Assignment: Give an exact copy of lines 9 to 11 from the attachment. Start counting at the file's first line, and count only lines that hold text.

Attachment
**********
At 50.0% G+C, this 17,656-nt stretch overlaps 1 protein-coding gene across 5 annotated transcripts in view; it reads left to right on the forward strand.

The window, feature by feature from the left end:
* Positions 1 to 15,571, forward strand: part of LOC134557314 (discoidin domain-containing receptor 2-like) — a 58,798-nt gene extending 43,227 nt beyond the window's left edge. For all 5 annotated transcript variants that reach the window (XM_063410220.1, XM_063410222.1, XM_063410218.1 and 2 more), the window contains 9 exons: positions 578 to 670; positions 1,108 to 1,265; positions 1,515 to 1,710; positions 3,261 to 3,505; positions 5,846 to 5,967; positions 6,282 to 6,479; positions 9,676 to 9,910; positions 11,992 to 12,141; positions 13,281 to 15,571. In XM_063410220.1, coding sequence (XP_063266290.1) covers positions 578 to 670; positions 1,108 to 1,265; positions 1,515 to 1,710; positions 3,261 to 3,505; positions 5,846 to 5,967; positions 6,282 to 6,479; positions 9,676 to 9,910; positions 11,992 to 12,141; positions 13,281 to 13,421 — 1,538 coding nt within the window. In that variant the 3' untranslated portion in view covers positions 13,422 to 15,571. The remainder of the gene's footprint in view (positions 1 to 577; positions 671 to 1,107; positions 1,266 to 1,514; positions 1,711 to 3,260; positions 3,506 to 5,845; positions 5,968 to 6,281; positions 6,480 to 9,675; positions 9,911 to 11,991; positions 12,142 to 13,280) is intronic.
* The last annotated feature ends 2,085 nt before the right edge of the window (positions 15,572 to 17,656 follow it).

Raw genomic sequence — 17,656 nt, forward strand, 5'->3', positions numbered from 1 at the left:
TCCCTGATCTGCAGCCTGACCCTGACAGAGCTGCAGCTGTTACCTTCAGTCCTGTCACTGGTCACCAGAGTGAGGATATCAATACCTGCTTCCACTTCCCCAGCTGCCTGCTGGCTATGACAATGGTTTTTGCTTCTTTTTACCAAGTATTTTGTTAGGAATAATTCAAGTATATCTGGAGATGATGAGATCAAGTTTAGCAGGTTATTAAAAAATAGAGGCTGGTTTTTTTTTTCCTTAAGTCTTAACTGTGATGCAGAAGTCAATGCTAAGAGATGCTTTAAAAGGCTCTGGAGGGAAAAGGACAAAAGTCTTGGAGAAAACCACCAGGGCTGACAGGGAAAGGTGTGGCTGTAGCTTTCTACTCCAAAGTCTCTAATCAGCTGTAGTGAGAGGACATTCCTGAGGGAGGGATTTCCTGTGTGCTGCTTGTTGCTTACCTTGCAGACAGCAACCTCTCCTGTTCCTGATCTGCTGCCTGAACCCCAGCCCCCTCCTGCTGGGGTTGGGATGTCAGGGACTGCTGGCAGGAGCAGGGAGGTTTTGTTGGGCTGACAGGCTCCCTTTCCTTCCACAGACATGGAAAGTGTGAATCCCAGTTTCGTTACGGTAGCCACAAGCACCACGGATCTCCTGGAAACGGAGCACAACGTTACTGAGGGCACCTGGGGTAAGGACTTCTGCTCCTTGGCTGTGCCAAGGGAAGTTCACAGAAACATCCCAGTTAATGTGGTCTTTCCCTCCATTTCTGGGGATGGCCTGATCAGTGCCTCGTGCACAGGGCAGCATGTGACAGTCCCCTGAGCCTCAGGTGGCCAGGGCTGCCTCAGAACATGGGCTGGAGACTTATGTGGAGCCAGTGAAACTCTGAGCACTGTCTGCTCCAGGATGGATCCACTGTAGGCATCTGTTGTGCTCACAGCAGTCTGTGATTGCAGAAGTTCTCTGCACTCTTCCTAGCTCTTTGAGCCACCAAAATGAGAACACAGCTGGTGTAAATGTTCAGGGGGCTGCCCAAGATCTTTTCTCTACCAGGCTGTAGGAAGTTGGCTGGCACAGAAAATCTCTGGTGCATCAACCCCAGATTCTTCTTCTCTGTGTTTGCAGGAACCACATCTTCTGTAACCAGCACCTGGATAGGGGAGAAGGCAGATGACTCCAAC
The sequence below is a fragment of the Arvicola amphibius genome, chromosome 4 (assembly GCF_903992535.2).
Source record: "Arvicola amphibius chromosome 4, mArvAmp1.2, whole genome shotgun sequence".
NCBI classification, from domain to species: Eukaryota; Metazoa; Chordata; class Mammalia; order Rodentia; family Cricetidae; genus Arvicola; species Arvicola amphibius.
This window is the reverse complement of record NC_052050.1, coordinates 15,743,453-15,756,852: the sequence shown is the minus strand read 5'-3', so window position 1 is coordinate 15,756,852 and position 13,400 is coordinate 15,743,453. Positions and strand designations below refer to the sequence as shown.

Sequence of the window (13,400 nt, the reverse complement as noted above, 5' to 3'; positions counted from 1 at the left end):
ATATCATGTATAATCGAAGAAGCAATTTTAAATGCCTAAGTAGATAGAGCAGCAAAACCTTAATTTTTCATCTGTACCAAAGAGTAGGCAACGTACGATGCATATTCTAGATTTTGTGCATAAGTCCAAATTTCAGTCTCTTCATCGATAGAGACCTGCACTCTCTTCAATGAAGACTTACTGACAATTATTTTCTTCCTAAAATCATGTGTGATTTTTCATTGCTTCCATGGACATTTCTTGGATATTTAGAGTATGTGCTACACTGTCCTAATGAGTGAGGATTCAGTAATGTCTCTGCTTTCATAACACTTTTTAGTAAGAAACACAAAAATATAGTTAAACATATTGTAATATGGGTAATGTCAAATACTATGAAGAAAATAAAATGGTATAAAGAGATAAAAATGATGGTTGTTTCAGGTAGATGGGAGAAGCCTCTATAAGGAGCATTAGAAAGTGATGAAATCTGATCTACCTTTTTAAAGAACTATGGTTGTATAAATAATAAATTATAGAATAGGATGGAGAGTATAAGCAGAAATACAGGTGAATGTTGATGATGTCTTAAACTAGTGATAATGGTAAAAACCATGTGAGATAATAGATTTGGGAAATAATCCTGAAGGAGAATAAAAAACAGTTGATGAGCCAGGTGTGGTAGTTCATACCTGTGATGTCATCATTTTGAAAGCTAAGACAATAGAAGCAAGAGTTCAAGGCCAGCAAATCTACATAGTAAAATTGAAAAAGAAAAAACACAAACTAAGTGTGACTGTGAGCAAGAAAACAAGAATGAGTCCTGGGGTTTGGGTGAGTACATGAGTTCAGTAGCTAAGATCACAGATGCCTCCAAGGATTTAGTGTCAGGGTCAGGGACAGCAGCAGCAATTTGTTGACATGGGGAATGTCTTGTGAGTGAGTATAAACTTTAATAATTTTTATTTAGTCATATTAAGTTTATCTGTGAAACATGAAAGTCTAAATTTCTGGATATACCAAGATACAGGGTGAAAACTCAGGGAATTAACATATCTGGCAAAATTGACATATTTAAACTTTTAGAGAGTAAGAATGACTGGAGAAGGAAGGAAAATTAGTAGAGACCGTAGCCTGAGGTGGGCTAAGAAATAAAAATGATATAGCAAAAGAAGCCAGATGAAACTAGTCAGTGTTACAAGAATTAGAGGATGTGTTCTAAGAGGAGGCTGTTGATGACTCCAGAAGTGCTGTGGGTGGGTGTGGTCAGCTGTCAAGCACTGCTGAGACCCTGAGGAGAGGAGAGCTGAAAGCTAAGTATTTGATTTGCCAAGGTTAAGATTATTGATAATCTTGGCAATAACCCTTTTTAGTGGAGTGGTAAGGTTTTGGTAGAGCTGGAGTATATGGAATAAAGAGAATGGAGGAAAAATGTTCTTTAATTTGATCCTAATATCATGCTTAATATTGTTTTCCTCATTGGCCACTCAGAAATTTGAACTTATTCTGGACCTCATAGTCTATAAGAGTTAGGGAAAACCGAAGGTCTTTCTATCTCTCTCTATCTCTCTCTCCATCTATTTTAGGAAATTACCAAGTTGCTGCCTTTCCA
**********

NCBI classification, from domain to species: Eukaryota; Metazoa; Chordata; class Mammalia; order Rodentia; family Cricetidae; genus Arvicola; species Arvicola amphibius.
This window is the reverse complement of record NC_052050.1, coordinates 15,743,453-15,756,852: the sequence shown is the minus strand read 5'-3', so window position 1 is coordinate 15,756,852 and position 13,400 is coordinate 15,743,453. Positions and strand designations below refer to the sequence as shown.

Sequence of the window (13,400 nt, the reverse complement as noted above, 5' to 3'; positions counted from 1 at the left end):